"When you look at who's got the best earnings power in 2010 or 2011, relative to the share price, JPMorgan stacks up very well," T. Rowe Price's Jason Polun says. Shares are down just 10% since December, compared with a 40% loss in SPDR KBW Bank ETF (KBE).
CEO Jamie Dimon's acquisition of Bear Stearns in March for $10/share gives JPMorgan instant exposure to highly-coveted hedge-fund clients. His subsequent purchase of WaMu for $1.9B from the FDIC gives it a long-desired presence in California and Florida. "They are busy capturing market share," portfolio manager Anton Schultz says. "People view them as the safest of the safe."
With its WaMu acquisition, JPMorgan moves to the #1 spot in deposits with almost $1T in accounts - viewed as perhaps the safest and least costly source of funding for a bank. The government's $25B cash injection will allow it to either boost its lending, make another strategic acquisition, or both.
Schultz says EPS - estimated at $3 in 2009 - could hit $5 in 2010 if the economy firms. If its P/E multiple can move back to a historic norm of 12, shares ($41) would rise to $60 - a 50% gain.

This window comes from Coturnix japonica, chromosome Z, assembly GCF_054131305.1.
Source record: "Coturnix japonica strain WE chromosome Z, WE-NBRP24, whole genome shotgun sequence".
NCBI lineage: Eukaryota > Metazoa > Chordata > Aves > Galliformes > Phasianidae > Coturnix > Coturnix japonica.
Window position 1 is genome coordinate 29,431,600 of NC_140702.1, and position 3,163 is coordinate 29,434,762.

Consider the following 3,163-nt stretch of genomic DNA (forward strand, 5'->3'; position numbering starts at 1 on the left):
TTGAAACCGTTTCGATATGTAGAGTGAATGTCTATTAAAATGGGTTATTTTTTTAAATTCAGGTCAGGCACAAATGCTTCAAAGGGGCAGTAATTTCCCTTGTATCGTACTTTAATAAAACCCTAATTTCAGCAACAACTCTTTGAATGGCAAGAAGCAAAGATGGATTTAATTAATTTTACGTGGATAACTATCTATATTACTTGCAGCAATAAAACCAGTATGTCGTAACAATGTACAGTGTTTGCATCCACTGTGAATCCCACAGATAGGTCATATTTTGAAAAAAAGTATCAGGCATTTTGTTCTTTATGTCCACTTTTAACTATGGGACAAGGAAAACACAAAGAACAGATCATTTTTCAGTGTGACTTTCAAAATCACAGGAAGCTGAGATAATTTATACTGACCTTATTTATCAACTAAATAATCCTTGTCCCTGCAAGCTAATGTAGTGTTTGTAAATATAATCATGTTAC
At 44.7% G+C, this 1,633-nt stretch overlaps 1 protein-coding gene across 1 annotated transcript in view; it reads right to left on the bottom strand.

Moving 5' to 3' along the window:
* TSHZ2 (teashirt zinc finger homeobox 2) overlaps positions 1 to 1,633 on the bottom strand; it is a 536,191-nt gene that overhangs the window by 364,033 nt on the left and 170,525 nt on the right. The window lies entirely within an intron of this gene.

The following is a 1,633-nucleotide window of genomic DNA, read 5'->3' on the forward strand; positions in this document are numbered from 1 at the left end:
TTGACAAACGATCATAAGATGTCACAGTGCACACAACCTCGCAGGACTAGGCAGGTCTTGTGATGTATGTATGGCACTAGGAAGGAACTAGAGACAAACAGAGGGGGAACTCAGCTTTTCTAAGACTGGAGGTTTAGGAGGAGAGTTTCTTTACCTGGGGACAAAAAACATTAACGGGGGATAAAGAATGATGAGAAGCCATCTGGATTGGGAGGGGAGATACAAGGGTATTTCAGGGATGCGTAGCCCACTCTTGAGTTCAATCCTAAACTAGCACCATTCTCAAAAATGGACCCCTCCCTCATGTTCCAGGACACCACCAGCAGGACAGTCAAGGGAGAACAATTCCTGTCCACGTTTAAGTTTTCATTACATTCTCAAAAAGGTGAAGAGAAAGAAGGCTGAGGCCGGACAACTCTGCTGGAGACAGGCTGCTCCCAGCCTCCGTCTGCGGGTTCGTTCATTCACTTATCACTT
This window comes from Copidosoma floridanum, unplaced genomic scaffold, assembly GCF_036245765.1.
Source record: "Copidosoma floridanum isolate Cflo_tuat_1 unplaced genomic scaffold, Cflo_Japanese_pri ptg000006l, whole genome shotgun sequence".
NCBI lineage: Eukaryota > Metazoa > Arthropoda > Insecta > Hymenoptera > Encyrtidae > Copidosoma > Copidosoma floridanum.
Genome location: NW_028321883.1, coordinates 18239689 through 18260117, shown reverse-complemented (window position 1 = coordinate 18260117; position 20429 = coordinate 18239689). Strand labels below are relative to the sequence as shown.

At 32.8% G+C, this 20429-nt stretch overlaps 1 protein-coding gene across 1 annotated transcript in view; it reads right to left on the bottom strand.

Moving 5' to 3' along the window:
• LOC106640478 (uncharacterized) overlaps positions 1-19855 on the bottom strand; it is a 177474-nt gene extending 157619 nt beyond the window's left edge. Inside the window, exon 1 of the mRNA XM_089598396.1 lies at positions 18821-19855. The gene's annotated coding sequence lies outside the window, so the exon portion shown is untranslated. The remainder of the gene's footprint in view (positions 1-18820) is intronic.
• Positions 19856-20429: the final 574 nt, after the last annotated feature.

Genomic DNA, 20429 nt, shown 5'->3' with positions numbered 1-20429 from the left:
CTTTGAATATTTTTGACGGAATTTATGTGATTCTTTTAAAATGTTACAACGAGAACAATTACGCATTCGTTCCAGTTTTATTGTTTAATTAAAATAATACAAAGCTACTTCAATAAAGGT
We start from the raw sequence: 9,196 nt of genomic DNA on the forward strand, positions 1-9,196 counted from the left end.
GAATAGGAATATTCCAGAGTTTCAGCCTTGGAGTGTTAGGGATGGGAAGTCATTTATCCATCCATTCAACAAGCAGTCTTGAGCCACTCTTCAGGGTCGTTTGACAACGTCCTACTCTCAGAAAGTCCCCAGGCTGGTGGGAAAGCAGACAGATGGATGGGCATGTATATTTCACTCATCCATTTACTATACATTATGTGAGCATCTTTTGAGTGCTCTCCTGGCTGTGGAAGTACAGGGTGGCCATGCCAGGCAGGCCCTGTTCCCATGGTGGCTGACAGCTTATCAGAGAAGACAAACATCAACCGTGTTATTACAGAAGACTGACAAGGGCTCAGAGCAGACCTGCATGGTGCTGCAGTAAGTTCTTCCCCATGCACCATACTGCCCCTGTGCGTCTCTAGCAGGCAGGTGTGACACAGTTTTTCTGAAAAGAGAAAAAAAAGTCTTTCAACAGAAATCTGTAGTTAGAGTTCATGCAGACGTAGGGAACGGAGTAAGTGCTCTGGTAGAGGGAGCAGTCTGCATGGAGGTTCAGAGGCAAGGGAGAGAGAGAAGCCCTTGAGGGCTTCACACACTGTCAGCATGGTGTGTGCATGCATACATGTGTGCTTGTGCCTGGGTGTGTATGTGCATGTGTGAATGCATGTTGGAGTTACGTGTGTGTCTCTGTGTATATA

- Avery Goodman wants to know if JPMorgan's recent results were juiced after the FASB recently allowed banks to return to "mark to fantasy" accounting. "Although commercial banks, unlike investment banks, could always hide investment losses, by categorizing certain losing bets as 'not for sale,' when acquiring a company, like WaMu, they were previously required by the accounting rules to write down all the losses to market value." No more.
- JPMorgan was in the news this weekend. It launched an ambitious plan to renegotiate 400,000 mortgages worth $70B in the hopes of saving homeowners from foreclosure. The move suggests banks may be better off with mass modifications rather than foreclosures and/or case-by-case negotiations.